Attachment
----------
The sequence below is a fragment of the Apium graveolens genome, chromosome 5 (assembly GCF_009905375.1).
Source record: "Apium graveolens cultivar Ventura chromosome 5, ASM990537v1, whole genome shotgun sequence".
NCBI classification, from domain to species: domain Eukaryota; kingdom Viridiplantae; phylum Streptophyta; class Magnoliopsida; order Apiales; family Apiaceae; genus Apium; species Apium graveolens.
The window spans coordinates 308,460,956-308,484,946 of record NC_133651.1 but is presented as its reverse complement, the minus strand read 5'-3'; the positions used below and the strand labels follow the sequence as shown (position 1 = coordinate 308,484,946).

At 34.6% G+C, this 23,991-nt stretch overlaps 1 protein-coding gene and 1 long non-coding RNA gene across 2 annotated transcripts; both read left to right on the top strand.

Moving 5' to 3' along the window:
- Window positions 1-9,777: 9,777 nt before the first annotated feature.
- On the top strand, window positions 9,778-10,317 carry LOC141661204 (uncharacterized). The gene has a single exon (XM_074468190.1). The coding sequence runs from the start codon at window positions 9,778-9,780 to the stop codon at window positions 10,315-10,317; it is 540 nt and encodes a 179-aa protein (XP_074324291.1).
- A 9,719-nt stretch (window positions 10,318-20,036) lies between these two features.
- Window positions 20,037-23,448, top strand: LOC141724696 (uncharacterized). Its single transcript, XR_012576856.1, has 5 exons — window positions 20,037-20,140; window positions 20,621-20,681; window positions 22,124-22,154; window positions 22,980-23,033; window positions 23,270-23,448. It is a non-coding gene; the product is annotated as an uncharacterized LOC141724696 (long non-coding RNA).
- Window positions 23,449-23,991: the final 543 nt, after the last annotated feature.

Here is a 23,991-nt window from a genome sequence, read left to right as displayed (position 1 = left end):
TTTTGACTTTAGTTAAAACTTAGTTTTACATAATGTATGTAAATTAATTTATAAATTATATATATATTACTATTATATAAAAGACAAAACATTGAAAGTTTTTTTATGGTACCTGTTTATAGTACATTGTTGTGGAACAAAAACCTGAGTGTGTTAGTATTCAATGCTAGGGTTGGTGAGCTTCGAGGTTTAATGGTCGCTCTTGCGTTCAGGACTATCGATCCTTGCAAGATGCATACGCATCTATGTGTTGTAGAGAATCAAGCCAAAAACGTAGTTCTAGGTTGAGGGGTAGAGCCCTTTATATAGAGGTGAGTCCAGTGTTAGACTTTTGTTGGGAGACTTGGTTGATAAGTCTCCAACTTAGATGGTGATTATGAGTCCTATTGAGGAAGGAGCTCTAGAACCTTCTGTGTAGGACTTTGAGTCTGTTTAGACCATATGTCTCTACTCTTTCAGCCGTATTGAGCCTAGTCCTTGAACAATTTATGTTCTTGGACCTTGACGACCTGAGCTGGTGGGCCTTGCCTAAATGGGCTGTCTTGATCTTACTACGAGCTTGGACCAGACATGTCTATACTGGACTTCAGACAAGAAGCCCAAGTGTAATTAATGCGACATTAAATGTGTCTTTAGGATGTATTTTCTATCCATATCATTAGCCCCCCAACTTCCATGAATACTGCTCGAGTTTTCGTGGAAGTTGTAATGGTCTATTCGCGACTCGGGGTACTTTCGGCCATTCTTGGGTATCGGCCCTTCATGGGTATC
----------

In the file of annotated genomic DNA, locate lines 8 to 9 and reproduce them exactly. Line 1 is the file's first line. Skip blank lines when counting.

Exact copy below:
- On the top strand, window positions 9,778-10,317 carry LOC141661204 (uncharacterized). The gene has a single exon (XM_074468190.1). The coding sequence runs from the start codon at window positions 9,778-9,780 to the stop codon at window positions 10,315-10,317; it is 540 nt and encodes a 179-aa protein (XP_074324291.1).
- A 9,719-nt stretch (window positions 10,318-20,036) lies between these two features.